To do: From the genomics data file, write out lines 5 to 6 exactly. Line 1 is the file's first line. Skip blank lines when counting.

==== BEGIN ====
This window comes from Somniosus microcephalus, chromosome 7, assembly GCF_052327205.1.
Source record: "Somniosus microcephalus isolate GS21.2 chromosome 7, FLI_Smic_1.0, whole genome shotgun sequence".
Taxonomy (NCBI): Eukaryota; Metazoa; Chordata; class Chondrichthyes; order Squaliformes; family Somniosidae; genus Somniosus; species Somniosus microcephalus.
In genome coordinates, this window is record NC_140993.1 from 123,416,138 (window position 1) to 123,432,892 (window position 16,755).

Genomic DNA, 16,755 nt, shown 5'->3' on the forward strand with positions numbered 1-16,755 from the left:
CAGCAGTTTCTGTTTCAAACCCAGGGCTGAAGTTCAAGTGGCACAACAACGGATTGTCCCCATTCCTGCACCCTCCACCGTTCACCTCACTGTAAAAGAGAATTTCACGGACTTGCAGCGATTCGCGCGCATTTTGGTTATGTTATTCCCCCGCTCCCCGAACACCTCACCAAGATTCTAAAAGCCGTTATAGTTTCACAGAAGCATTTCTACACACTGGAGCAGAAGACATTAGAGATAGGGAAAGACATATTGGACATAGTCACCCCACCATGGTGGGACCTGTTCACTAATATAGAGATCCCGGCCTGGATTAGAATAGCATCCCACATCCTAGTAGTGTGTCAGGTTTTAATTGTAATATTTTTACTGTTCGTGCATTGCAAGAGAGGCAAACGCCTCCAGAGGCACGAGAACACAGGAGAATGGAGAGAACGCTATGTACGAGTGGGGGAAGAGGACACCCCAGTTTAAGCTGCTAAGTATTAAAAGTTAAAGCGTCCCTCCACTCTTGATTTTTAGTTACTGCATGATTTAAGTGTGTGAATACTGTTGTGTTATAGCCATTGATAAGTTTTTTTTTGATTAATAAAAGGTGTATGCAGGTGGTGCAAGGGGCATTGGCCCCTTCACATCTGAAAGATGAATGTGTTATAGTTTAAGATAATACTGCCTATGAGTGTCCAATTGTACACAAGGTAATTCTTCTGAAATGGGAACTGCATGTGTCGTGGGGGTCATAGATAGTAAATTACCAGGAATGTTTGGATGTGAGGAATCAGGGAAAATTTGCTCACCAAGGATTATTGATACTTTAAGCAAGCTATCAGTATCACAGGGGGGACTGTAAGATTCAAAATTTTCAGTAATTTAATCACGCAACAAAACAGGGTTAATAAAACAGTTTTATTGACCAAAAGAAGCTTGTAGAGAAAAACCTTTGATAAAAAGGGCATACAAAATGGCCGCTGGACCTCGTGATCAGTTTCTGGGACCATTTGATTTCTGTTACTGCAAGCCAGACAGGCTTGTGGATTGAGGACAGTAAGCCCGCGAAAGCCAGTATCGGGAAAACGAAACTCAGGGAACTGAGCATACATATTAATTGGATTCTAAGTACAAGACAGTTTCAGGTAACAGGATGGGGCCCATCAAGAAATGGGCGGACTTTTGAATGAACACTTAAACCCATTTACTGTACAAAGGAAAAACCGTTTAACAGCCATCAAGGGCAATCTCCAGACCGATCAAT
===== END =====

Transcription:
Genomic DNA, 16,755 nt, shown 5'->3' on the forward strand with positions numbered 1-16,755 from the left:
CAGCAGTTTCTGTTTCAAACCCAGGGCTGAAGTTCAAGTGGCACAACAACGGATTGTCCCCATTCCTGCACCCTCCACCGTTCACCTCACTGTAAAAGAGAATTTCACGGACTTGCAGCGATTCGCGCGCATTTTGGTTATGTTATTCCCCCGCTCCCCGAACACCTCACCAAGATTCTAAAAGCCGTTATAGTTTCACAGAAGCATTTCTACACACTGGAGCAGAAGACATTAGAGATAGGGAAAGACATATTGGACATAGTCACCCCACCATGGTGGGACCTGTTCACTAATATAGAGATCCCGGCCTGGATTAGAATAGCATCCCACATCCTAGTAGTGTGTCAGGTTTTAATTGTAATATTTTTACTGTTCGTGCATTGCAAGAGAGGCAAACGCCTCCAGAGGCACGAGAACACAGGAGAATGGAGAGAACGCTATGTACGAGTGGGGGAAGAGGACACCCCAGTTTAAGCTGCTAAGTATTAAAAGTTAAAGCGTCCCTCCACTCTTGATTTTTAGTTACTGCATGATTTAAGTGTGTGAATACTGTTGTGTTATAGCCATTGATAAGTTTTTTTTTGATTAATAAAAGGTGTATGCAGGTGGTGCAAGGGGCATTGGCCCCTTCACATCTGAAAGATGAATGTGTTATAGTTTAAGATAATACTGCCTATGAGTGTCCAATTGTACACAAGGTAATTCTTCTGAAATGGGAACTGCATGTGTCGTGGGGGTCATAGATAGTAAATTACCAGGAATGTTTGGATGTGAGGAATCAGGGAAAATTTGCTCACCAAGGATTATTGATACTTTAAGCAAGCTATCAGTATCACAGGGGGGACTGTAAGATTCAAAATTTTCAGTAATTTAATCACGCAACAAAACAGGGTTAATAAAACAGTTTTATTGACCAAAAGAAGCTTGTAGAGAAAAACCTTTGATAAAAAGGGCATACAAAATGGCCGCTGGACCTCGTGATCAGTTTCTGGGACCATTTGATTTCTGTTACTGCAAGCCAGACAGGCTTGTGGATTGAGGACAGTAAGCCCGCGAAAGCCAGTATCGGGAAAACGAAACTCAGGGAACTGAGCATACATATTAATTGGATTCTAAGTACAAGACAGTTTCAGGTAACAGGATGGGGCCCATCAAGAAATGGGCGGACTTTTGAATGAACACTTAAACCCATTTACTGTACAAAGGAAAAACCGTTTAACAGCCATCAAGGGCAATCTCCAGACCGATCAAT